Device That Aids Breathing in ALS Patients May Decrease Survival
A recent study indicates that a respiratory pacemaker intended to assist breathing in people with amyotrophic lateral sclerosis (ALS) may actually reduce survival in those with the neurodegenerative disorder. The study, titled “Safety and efficacy of diaphragm pacing in patients with respiratory insufficiency due to amyotrophic lateral sclerosis (DiPALS): a multicentre, open-label, randomised controlled trial,” appeared in the prestigious journal Lancet Neurology.
In ALS (also known as Lou Gehrig’s Disease), nerve cells that control movement progressively die in the brain and spinal cord. This causes muscle weakness, paralysis, and eventually loss of breathing and death.
In people with respiratory failure due to ALS, respirators have become part of the standard treatment. A respiration device called the NeuRx RA/4 Diaphragm Pacing System received Humanitarian Device Exemption approval from the US Food and Drug Administration in 2011. The device is manufactured by Synapse Biomedical Inc., and consists of an electrode that stimulates breathing. According to the company website “The stimulator provides the timing and control of stimulus levels to activate sufficient movement of the diaphragm muscle to affect respiration.” It requires a surgical procedure, unlike a conventional (non-invasive) respirator.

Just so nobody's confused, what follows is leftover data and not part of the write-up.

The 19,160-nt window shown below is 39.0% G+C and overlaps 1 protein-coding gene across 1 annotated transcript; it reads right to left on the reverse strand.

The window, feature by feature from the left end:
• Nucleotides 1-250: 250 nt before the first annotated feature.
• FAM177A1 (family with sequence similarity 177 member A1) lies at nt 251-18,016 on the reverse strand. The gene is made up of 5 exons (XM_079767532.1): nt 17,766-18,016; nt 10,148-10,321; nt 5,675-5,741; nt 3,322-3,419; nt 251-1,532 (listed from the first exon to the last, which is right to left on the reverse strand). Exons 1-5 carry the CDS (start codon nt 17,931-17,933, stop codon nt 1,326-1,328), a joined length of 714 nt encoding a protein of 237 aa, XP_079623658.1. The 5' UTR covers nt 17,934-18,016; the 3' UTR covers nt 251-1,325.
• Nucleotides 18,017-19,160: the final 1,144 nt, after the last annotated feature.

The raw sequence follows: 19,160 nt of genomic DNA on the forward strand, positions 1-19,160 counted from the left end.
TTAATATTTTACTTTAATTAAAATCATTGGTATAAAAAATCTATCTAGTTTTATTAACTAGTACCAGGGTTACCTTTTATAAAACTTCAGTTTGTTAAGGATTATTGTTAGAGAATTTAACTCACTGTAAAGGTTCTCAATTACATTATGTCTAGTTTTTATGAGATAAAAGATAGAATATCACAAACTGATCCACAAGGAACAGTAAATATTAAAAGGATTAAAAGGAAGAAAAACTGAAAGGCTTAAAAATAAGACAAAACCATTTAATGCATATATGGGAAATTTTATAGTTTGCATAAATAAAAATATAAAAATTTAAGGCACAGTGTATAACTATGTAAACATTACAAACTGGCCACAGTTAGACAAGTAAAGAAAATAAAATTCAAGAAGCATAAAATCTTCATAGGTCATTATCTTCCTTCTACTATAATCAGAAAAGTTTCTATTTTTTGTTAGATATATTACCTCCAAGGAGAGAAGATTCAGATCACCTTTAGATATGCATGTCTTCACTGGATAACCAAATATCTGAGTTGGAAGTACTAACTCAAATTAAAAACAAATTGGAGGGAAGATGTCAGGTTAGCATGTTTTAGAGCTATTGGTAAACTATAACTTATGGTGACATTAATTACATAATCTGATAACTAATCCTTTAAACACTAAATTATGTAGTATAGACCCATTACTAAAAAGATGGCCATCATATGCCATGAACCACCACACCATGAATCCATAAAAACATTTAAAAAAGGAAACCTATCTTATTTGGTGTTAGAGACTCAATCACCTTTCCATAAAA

In this study, researchers led by Chief Investigator Christopher J McDermott of the University of Sheffield UK, wanted to test whether the respiratory pacemaker was safe and effective when compared to a standard respirator.
The scientists conducted their study at seven specialist ALS and respiratory centers in the United Kingdom. Participants were people diagnosed with ALS and respiratory insufficiency. The team measured survival in 74 individuals between December 5, 2011 and December 18th 2013, half of whom received ventilation via a respirator and half of which received ventilation with the pacemaker device.
A total of 28 participants (76%) died in the pacemaker group compared to 19 (51%) in the ventilation alone group. In their report, the researchers note “Addition of diaphragm pacing to standard care with non-invasive ventilation was associated with decreased survival in patients with ALS. Our results suggest that diaphragmatic pacing should not be used as a routine treatment for patients with ALS in respiratory failure.”
The study appears to indicate that the use of a pacemaker respiratory system decreases survival in people with ALS when compared to a conventional respirator. In their report, the researchers note that limitations of the study included the need for surgery in the group receiving the pacemaker, therefore it was not possible to mask the treatments in the two groups. They further suggest that it is possible that some specific individuals may benefit from the pacemaker, but that overall, pacemakers should not be recommended or become a standard use in people with ALS and respiratory problems.